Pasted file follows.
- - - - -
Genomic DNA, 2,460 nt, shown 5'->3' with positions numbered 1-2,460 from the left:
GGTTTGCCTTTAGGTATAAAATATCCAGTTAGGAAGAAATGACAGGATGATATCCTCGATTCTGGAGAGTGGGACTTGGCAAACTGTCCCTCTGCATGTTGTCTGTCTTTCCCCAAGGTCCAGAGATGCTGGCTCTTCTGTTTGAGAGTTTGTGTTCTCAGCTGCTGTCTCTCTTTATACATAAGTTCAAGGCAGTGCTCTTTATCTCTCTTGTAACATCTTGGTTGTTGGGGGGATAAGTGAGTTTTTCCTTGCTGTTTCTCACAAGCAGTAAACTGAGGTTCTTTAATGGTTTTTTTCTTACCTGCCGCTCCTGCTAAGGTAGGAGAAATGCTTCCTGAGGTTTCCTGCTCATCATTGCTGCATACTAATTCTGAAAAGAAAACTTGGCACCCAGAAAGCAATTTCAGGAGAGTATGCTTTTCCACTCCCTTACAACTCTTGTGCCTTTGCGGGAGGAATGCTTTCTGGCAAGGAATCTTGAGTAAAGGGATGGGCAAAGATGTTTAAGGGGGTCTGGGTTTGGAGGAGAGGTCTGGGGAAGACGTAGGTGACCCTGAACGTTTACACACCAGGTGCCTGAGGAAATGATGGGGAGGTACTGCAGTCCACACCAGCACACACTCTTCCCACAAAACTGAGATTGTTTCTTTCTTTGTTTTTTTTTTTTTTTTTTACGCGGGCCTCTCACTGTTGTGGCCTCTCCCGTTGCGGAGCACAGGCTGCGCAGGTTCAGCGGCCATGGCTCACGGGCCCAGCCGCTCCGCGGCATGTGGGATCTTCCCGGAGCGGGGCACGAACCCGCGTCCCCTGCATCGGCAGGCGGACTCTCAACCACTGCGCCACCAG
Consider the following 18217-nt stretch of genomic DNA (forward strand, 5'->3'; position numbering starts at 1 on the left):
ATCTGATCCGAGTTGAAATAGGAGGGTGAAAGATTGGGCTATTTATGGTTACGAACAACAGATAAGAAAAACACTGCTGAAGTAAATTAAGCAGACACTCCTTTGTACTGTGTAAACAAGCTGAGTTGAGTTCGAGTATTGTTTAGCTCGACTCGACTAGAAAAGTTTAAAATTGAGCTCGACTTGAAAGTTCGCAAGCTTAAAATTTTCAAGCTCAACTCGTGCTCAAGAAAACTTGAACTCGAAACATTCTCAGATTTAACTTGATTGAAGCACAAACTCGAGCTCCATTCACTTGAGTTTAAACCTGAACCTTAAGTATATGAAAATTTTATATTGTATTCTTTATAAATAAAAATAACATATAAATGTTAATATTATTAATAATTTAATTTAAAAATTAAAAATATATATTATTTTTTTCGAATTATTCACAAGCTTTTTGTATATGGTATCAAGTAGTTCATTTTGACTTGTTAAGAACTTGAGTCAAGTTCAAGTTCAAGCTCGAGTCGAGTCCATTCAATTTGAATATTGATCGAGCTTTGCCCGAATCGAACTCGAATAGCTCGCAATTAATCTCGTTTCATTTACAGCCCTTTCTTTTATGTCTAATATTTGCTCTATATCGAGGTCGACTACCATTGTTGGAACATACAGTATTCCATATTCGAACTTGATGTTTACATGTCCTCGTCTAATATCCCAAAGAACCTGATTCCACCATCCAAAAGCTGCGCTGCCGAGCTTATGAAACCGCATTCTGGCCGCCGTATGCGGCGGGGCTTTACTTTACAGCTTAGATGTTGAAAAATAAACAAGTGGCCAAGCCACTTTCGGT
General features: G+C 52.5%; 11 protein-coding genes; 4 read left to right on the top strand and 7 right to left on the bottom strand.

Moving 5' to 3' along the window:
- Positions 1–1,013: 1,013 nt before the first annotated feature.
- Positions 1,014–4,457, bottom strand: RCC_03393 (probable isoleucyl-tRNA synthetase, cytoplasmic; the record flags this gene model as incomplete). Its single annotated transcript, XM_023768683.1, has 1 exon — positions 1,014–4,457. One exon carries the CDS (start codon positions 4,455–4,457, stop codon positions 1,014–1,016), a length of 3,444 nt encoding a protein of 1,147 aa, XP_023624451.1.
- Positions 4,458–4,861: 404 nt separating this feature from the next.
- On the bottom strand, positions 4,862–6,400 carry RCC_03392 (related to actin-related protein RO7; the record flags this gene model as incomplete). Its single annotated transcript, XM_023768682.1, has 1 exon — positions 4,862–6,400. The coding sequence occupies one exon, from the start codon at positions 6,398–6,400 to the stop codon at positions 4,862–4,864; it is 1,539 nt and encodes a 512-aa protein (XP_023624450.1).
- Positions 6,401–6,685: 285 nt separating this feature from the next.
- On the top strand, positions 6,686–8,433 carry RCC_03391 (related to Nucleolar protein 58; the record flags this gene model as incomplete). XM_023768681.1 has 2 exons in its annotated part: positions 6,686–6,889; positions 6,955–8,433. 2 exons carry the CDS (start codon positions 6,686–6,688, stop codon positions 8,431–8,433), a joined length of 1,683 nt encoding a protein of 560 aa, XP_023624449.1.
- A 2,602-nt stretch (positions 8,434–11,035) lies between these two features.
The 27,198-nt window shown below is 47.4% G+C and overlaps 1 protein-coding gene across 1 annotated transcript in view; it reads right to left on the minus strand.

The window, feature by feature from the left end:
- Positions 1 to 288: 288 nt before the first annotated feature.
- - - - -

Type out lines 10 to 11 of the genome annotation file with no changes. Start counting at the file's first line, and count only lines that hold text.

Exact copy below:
- On the bottom strand, positions 4,862–6,400 carry RCC_03392 (related to actin-related protein RO7; the record flags this gene model as incomplete). Its single annotated transcript, XM_023768682.1, has 1 exon — positions 4,862–6,400. The coding sequence occupies one exon, from the start codon at positions 6,398–6,400 to the stop codon at positions 4,862–4,864; it is 1,539 nt and encodes a 512-aa protein (XP_023624450.1).
- Positions 6,401–6,685: 285 nt separating this feature from the next.